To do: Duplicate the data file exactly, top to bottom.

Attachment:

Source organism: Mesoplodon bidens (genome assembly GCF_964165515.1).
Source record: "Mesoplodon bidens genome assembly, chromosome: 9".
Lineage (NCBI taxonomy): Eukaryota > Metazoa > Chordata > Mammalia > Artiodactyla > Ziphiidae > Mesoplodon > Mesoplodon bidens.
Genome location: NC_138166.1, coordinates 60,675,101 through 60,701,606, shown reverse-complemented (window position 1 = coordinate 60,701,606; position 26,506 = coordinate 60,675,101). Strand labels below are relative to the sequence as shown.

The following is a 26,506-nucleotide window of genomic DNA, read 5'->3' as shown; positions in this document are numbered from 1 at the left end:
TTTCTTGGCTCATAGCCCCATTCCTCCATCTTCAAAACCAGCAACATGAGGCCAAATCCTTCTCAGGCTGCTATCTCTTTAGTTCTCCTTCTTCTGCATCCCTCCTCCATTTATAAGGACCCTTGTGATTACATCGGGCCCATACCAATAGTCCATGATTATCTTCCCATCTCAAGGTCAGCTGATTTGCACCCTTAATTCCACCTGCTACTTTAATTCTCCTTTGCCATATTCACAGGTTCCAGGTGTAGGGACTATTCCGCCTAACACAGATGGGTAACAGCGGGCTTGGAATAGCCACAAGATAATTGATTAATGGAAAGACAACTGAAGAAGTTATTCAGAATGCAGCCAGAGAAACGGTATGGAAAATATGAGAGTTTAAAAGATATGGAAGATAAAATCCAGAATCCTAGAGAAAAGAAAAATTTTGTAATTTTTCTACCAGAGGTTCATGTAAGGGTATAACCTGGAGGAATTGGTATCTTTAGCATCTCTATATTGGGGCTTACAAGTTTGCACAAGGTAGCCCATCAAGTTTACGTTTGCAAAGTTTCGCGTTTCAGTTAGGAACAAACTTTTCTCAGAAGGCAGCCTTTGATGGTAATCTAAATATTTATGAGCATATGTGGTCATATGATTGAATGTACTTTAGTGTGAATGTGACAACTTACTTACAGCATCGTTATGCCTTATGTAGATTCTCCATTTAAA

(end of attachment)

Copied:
Source organism: Mesoplodon bidens (genome assembly GCF_964165515.1).
Source record: "Mesoplodon bidens genome assembly, chromosome: 9".
Lineage (NCBI taxonomy): Eukaryota > Metazoa > Chordata > Mammalia > Artiodactyla > Ziphiidae > Mesoplodon > Mesoplodon bidens.
Genome location: NC_138166.1, coordinates 60,675,101 through 60,701,606, shown reverse-complemented (window position 1 = coordinate 60,701,606; position 26,506 = coordinate 60,675,101). Strand labels below are relative to the sequence as shown.

The following is a 26,506-nucleotide window of genomic DNA, read 5'->3' as shown; positions in this document are numbered from 1 at the left end:
TTTCTTGGCTCATAGCCCCATTCCTCCATCTTCAAAACCAGCAACATGAGGCCAAATCCTTCTCAGGCTGCTATCTCTTTAGTTCTCCTTCTTCTGCATCCCTCCTCCATTTATAAGGACCCTTGTGATTACATCGGGCCCATACCAATAGTCCATGATTATCTTCCCATCTCAAGGTCAGCTGATTTGCACCCTTAATTCCACCTGCTACTTTAATTCTCCTTTGCCATATTCACAGGTTCCAGGTGTAGGGACTATTCCGCCTAACACAGATGGGTAACAGCGGGCTTGGAATAGCCACAAGATAATTGATTAATGGAAAGACAACTGAAGAAGTTATTCAGAATGCAGCCAGAGAAACGGTATGGAAAATATGAGAGTTTAAAAGATATGGAAGATAAAATCCAGAATCCTAGAGAAAAGAAAAATTTTGTAATTTTTCTACCAGAGGTTCATGTAAGGGTATAACCTGGAGGAATTGGTATCTTTAGCATCTCTATATTGGGGCTTACAAGTTTGCACAAGGTAGCCCATCAAGTTTACGTTTGCAAAGTTTCGCGTTTCAGTTAGGAACAAACTTTTCTCAGAAGGCAGCCTTTGATGGTAATCTAAATATTTATGAGCATATGTGGTCATATGATTGAATGTACTTTAGTGTGAATGTGACAACTTACTTACAGCATCGTTATGCCTTATGTAGATTCTCCATTTAAA